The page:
Publishers have some justification for their viewpoint. In 2009, public libraries accounted for just 1.3% of total book sales, down from 4.3% in 1989. Moreover, Pew research suggests that a third of library eBook patrons might have bought the books they are borrowing had they been unable to find it at the library. This almost certainly exaggerates the actual cannibalization of book sales by libraries (consumer marketers know that self reported purchase intent notoriously overstates actual purchase behavior), but cannibalization does occur.
With this understanding, it’s clear why large publishers might be ambivalent towards libraries. This narrow of view of public libraries misses an important dynamic, however. Like the humble starfish that preserves entire marine ecosystems by eating mussels, the American public library is the keystone species in the ecosystem of reading. Without public libraries to promote the culture of reading and build communities of interconnected readers, publishers would face a diminished market for their titles. Indeed, the fact that reading remains a vibrant part of American cultural life is somewhat startling in the face of the competition for consumers’ attention: movies, video games, television, online shopping, browsing and social networking.
Moreover, large publishers face a world that is changing in ways that will make public libraries ever more important to them. The power of big publishers is threatened by Amazon, which depresses margins and promotes self-published authors who routinely underprice the market. At the same time, the number of bookstores is declining – there were 10,800 in 2012 versus 12,363 in 1997. This makes it harder for publishers to develop new authors and new genres. Libraries can help with this – if only they would.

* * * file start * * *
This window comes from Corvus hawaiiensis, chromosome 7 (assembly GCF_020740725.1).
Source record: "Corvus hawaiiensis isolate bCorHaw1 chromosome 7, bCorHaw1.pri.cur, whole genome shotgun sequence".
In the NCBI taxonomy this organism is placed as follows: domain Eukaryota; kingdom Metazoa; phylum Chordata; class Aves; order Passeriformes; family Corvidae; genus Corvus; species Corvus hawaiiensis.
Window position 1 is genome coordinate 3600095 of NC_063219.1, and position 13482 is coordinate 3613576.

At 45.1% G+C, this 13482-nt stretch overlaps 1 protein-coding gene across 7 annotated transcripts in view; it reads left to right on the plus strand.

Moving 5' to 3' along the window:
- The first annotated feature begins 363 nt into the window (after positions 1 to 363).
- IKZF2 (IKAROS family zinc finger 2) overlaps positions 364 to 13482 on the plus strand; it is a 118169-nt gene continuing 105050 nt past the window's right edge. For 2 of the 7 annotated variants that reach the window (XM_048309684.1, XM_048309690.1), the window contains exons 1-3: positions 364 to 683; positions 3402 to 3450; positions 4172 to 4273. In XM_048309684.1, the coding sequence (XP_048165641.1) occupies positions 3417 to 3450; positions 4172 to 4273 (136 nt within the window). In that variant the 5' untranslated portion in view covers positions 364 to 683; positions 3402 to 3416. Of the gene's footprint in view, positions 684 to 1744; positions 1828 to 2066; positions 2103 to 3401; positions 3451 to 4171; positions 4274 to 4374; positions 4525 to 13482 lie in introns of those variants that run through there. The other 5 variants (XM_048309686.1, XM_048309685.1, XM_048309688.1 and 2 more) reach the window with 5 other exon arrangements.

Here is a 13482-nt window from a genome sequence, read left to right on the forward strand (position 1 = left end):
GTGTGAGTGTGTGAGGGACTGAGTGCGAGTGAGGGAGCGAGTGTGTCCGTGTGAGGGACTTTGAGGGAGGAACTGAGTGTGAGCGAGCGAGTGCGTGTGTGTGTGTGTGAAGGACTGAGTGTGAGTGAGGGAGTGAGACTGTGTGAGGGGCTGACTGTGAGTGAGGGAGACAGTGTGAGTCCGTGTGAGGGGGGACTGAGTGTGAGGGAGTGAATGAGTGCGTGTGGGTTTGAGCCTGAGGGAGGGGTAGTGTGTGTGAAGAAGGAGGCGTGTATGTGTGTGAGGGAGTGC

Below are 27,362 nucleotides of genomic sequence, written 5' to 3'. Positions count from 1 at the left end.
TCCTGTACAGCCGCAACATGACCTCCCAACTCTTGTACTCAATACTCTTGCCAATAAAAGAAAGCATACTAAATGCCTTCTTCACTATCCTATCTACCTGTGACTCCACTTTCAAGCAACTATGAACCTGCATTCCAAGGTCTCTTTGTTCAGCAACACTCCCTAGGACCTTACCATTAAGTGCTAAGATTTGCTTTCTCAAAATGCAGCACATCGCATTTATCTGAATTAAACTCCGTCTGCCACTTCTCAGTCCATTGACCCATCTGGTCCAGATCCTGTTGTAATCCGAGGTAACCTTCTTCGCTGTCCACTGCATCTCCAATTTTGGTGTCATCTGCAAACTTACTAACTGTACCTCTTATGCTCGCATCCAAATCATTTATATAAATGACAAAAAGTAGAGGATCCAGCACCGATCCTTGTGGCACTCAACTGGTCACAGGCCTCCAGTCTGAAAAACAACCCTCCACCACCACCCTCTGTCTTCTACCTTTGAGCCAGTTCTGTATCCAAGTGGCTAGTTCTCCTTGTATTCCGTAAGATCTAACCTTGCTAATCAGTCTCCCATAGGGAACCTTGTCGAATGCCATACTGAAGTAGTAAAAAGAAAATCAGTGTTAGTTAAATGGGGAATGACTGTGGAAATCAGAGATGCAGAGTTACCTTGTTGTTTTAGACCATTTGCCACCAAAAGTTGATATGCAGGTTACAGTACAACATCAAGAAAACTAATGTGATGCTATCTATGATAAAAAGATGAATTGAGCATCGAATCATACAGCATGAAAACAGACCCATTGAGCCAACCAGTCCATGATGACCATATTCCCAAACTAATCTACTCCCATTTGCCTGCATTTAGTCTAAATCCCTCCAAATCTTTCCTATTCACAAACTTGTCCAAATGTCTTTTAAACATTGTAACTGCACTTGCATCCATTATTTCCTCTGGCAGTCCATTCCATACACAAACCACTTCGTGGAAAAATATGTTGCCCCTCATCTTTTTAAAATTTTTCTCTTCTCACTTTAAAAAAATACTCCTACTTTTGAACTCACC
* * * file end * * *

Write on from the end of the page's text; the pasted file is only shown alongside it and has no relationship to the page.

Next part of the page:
Libraries Need To Rethink Their Acquisitions Strategy
Find out what they like, and how they like it, and let him have it just that way. Give them what they want, and when they want it, without a single word to say
Thomas “Fats” Waller
Public libraries risk missing the opportunities of an important trend: the explosion of published books. Back in 1950, there were just 11,022 titles published. In 2010, 328,259 titles were brought to market.
According to the Public Library Inquiry, libraries serving populations of 100,000 or more purchased an average 48,000 books in 1948 – enough to buy over 4 copies of every one of the 11,000 titles published in that year.
Steve Coffman, Library Support Services, Inc. (quoted from a forthcoming article Coffman provided to me)
By 2010, however, the situation had dramatically changed. In 2010, there were over 300,000 titles published, but the average library could buy only 21,000 of them.
Public libraries are still pursuing an acquisitions philosophy that is guided by a reality from the 1950’s. When libraries could buy everything, individual libraries could curate the entire opus of the publishing industry and help consumers get what they wanted. The need for libraries to discover new books was minimal, because everyone knew what the new books were, and publications like The Library Journal and Publisher’s Weekly could review most of the important books. The bigger issue was access. Under Charlie Robinson, the Baltimore County Public Library system adopted the philosophy of “Give ‘Em What They Want.” They focused on providing increased numbers of the most popular titles to patrons – and this philosophy eventually expanded to include tapes and DVDs. The benefit to libraries was increased circulation. At one point circulation numbers of the Baltimore County Public Library were topped only by the New York and the Los Angeles public library systems.
The benefit of this strategy is that it helped build loyalty to libraries among adult readers. The problem is that by focusing on books that patrons already wanted, libraries de-emphasized their important role in the discovery of new books.